While formal meetings may be good for conveying information on a broad scale, it’s often the spontaneous conversations as people pass in the hallway or stop at the vending machines for a snack that create the camaraderie needed to turn individuals into cohesive units.

Nothing, however, may be missed more than gathering up a few co-workers to head to the local watering hole after work. Traditionally it’s a place where individuals can let their hair down a little, show their true personalities, and get to know their fellow employees better as human beings. That sort of bonding can help get people on the same page faster and more thoroughly than all the corporate PowerPoint decks and memos put together.

Use virtual environments to bring your team together

While you can’t exactly fly people in from all over just to socialize, there is another way to drive that interaction. Why not replicate it by creating a bar as part of your virtual environment?

You can give your bar a cute name, such as calling it Jack’s Place after the CEO. You can then use the technology to create any sort of atmosphere you want – sports bar, upscale New York nightclub, cocktail lounge in a hotel, even Rick’s from Casablanca, the cantina on Tatooine from Star Wars or Cheers (complete with your own version of Norm).

If your company is more conservative, you can make the gathering place a coffee bar like the one on Friends, or a juice bar. The point is you want a place where people can get out of “work mode” for a little while and show their real selves to one another.

Within your bar you can have different functions. For example, for a group conversation you can set your bar up in a rectangle or horseshoe so many people can “talk” with one another at once. The “bartender” can be a moderator or subject matter expert.

You can create smaller tables for private conversations. Maybe even add a game. If you want to be able to make the occasional presentation, add a small stage, complete with spotlights and a red velvet curtain in the background.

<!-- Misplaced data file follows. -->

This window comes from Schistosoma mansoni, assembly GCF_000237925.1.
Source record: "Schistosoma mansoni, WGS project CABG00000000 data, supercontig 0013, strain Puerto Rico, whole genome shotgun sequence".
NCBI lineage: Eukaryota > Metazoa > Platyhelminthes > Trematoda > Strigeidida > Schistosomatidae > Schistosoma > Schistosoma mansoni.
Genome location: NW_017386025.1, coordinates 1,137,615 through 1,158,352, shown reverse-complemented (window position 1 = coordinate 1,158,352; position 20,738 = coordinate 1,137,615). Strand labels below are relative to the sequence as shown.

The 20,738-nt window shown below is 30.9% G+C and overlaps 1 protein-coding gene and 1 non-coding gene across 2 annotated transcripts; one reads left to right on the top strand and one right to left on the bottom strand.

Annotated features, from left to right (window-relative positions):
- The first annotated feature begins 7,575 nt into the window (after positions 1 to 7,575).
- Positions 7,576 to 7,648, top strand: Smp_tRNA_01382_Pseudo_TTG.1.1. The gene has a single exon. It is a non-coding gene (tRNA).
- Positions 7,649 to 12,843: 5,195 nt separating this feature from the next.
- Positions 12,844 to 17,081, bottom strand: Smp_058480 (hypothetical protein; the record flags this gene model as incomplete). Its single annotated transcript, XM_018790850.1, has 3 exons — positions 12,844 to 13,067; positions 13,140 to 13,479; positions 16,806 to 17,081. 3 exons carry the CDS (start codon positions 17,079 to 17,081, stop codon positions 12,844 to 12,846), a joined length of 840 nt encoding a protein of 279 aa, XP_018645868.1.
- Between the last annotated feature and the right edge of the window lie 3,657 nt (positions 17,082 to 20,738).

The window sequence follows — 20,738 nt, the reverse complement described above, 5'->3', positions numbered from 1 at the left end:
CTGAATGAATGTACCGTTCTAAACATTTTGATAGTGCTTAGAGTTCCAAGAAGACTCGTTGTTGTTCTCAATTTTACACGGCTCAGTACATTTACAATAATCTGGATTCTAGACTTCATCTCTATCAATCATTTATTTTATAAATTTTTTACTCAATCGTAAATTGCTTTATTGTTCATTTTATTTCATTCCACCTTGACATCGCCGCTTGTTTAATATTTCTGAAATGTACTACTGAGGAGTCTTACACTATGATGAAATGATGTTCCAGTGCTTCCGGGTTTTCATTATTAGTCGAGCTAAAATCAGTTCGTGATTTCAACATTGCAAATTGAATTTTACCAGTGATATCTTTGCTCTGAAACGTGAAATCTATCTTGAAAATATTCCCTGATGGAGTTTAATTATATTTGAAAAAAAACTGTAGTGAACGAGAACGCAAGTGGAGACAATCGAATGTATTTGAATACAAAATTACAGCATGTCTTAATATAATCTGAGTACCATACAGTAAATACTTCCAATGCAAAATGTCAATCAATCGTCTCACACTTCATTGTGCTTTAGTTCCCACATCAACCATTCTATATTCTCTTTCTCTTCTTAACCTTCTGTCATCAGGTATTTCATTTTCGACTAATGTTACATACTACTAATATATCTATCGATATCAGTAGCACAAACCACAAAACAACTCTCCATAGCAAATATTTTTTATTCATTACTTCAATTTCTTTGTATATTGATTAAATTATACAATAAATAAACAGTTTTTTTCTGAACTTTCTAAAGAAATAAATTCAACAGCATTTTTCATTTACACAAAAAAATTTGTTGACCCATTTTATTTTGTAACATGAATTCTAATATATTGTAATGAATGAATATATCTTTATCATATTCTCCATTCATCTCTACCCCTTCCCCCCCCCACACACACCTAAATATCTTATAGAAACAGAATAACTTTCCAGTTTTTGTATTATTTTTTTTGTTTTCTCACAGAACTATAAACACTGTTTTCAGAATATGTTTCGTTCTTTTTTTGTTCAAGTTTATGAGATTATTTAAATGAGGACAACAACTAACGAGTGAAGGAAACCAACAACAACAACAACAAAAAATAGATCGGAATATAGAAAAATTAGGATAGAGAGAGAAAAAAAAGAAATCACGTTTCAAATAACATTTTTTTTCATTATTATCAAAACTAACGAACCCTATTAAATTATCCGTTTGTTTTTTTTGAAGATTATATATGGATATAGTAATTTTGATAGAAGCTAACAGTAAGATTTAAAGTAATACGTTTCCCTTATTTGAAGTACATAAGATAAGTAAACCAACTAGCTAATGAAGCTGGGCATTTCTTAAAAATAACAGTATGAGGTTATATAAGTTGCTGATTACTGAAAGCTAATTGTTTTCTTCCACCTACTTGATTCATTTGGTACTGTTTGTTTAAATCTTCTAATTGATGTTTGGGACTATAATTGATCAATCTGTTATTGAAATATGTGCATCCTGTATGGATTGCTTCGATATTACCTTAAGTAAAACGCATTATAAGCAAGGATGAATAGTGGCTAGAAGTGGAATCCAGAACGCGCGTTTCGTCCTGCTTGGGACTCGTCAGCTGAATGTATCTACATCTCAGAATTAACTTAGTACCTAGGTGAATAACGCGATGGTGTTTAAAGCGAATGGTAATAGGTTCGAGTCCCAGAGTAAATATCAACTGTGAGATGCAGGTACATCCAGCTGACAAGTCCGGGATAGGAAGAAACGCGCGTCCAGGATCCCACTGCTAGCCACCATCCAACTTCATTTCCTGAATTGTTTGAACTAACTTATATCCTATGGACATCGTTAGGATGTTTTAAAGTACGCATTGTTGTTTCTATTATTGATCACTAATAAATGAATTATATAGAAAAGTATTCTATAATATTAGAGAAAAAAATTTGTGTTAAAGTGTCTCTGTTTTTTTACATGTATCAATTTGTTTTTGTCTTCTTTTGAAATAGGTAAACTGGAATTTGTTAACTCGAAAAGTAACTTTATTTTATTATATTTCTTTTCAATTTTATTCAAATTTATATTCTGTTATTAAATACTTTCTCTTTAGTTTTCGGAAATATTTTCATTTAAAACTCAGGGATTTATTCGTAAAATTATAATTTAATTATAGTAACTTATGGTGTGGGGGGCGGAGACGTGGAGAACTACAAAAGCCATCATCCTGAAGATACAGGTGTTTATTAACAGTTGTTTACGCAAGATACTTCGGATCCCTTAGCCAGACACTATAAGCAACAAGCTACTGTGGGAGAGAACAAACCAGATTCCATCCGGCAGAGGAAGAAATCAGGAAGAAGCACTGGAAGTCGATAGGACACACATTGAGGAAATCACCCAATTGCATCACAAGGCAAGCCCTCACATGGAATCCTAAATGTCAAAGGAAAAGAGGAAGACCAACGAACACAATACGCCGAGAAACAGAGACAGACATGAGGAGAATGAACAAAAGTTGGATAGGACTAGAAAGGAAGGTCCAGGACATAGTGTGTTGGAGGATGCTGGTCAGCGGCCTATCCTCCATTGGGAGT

To complete the atmosphere you can add music, glasses clinking occasionally and/or general murmuring. One or more virtual TVs can run video, news or whatever else you need.

The objective is to get employees out of their work personas in order to interact more freely with one another, and maybe come up with those “cocktail napkin” ideas that lead to great innovations in products, processes and the way the enterprise operates.

Informal knowledge is encouraged through virtual environments

This type of bar is also the ideal place for “tribal knowledge” to be transferred. One of the challenges large and mid-size enterprises have is getting information that sort of information passed from the senior staff or subject matter experts to the lower levels of the company. Some try to do it in a formal setting, most never really get to it. The casual conversations in your “bar” will provide an opportunity for the tribal knowledge about the personalities, preferences and culture of the company to be shared between the most and least experienced members of the staff.

Most people hate meetings. They’re the bane of the modern world. But they like going to bars. Building one with an easy-to-use virtual environment technology will give your employees a place to build the relationships that drive success no matter where they’re located. And without having to explain an expense report to the CFO.